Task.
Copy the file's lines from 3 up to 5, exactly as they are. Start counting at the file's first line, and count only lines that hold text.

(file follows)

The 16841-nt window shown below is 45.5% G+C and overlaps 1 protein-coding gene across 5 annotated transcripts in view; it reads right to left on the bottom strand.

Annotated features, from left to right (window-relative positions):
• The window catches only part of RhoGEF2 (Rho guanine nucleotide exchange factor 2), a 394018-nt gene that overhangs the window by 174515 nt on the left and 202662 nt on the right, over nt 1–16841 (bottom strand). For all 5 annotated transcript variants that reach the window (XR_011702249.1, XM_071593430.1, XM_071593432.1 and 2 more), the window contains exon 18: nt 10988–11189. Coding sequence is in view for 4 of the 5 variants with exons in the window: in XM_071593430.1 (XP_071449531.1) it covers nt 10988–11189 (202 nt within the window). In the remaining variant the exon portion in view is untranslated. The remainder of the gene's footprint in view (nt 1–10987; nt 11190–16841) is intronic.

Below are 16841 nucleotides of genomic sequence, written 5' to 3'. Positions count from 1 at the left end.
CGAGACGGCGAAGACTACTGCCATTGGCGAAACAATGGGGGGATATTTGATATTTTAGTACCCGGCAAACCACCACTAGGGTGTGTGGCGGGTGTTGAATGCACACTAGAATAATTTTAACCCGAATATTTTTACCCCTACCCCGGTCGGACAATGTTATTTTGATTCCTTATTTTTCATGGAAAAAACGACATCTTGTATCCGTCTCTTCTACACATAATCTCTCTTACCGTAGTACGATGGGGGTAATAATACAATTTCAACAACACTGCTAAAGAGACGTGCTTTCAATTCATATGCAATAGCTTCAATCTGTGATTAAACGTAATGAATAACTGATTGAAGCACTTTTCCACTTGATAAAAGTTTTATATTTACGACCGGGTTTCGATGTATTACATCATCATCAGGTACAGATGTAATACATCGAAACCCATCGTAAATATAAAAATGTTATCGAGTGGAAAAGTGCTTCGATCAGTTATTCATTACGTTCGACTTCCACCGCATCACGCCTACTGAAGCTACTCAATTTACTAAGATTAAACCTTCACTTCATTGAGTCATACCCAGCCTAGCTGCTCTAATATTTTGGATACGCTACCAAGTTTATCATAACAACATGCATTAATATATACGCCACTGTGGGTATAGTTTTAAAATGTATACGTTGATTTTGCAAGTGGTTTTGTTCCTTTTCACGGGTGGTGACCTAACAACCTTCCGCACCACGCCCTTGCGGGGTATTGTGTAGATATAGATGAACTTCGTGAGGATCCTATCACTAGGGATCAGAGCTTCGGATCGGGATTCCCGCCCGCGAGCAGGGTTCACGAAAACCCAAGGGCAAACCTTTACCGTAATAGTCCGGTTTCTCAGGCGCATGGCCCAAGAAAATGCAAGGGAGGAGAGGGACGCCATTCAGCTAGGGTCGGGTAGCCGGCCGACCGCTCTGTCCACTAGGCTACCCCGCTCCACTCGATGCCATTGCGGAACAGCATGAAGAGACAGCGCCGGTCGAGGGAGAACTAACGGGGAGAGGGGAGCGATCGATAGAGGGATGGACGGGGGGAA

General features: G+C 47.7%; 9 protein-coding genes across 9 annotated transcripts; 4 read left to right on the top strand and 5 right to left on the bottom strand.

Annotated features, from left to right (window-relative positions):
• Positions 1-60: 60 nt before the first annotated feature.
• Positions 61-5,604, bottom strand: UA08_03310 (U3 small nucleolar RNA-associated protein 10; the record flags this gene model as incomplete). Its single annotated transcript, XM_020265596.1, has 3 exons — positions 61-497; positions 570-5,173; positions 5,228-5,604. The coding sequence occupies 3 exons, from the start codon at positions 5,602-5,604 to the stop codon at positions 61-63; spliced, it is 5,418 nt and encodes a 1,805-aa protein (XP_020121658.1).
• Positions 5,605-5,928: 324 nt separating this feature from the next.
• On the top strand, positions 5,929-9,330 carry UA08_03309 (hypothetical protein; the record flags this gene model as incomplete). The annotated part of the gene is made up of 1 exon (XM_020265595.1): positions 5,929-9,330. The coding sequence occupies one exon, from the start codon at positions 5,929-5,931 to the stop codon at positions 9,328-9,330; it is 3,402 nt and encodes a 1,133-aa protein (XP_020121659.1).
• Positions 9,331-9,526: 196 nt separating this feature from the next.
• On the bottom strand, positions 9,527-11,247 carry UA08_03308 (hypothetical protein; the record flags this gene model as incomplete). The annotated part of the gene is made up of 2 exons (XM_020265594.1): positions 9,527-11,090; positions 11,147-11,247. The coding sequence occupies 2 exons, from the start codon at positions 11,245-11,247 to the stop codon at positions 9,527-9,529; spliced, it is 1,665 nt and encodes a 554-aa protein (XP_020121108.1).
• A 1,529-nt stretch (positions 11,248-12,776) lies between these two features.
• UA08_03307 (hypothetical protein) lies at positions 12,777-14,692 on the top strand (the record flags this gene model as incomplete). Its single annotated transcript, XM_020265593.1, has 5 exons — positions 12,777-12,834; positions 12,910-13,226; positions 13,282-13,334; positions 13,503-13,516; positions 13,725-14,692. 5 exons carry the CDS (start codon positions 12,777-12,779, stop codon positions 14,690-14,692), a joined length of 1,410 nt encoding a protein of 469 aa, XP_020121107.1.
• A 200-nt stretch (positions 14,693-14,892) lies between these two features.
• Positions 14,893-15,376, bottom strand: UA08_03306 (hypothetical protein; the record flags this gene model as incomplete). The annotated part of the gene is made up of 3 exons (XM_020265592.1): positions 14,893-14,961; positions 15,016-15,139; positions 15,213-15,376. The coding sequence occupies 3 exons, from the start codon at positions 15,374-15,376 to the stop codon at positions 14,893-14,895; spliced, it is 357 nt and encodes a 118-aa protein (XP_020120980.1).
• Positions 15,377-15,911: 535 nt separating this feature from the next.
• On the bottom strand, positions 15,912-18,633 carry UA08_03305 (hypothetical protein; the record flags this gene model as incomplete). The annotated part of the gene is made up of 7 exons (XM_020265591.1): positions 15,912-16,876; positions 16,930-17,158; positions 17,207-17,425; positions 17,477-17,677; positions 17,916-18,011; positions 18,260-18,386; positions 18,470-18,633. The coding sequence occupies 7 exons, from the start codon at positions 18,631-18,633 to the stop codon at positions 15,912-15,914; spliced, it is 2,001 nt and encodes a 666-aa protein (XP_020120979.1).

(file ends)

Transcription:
• The window catches only part of RhoGEF2 (Rho guanine nucleotide exchange factor 2), a 394018-nt gene that overhangs the window by 174515 nt on the left and 202662 nt on the right, over nt 1–16841 (bottom strand). For all 5 annotated transcript variants that reach the window (XR_011702249.1, XM_071593430.1, XM_071593432.1 and 2 more), the window contains exon 18: nt 10988–11189. Coding sequence is in view for 4 of the 5 variants with exons in the window: in XM_071593430.1 (XP_071449531.1) it covers nt 10988–11189 (202 nt within the window). In the remaining variant the exon portion in view is untranslated. The remainder of the gene's footprint in view (nt 1–10987; nt 11190–16841) is intronic.

Below are 16841 nucleotides of genomic sequence, written 5' to 3'. Positions count from 1 at the left end.
CGAGACGGCGAAGACTACTGCCATTGGCGAAACAATGGGGGGATATTTGATATTTTAGTACCCGGCAAACCACCACTAGGGTGTGTGGCGGGTGTTGAATGCACACTAGAATAATTTTAACCCGAATATTTTTACCCCTACCCCGGTCGGACAATGTTATTTTGATTCCTTATTTTTCATGGAAAAAACGACATCTTGTATCCGTCTCTTCTACACATAATCTCTCTTACCGTAGTACGATGGGGGTAATAATACAATTTCAACAACACTGCTAAAGAGACGTGCTTTCAATTCATATGCAATAGCTTCAATCTGTGATTAAACGTAATGAATAACTGATTGAAGCACTTTTCCACTTGATAAAAGTTTTATATTTACGACCGGGTTTCGATGTATTACATCATCATCAGGTACAGATGTAATACATCGAAACCCATCGTAAATATAAAAATGTTATCGAGTGGAAAAGTGCTTCGATCAGTTATTCATTACGTTCGACTTCCACCGCATCACGCCTACTGAAGCTACTCAATTTACTAAGATTAAACCTTCACTTCATTGAGTCATACCCAGCCTAGCTGCTCTAATATTTTGGATACGCTACCAAGTTTATCATAACAACATGCATTAATATATACGCCACTGTGGGTATAGTTTTAAAATGTATACGTTGATTTTGCAAGTGGTTTTGTTCCTTTTCACGGGTGGTGACCTAACAACCTTCCGCACCACGCCCTTGCGGGGTATTGTGTAGATATAGATGAACTTCGTGAGGATCCTATCACTAGGGATCAGAGCTTCGGATCGGGATTCCCGCCCGCGAGCAGGGTTCACGAAAACCCAAGGGCAAACCTTTACCGTAATAGTCCGGTTTCTCAGGCGCATGGCCCAAGAAAATGCAAGGGAGGAGAGGGACGCCATTCAGCTAGGGTCGGGTAGCCGGCCGACCGCTCTGTCCACTAGGCTACCCCGCTCCACTCGATGCCATTGCGGAACAGCATGAAGAGACAGCGCCGGTCGAGGGAGAACTAACGGGGAGAGGGGAGCGATCGATAGAGGGATGGACGGGGGGAA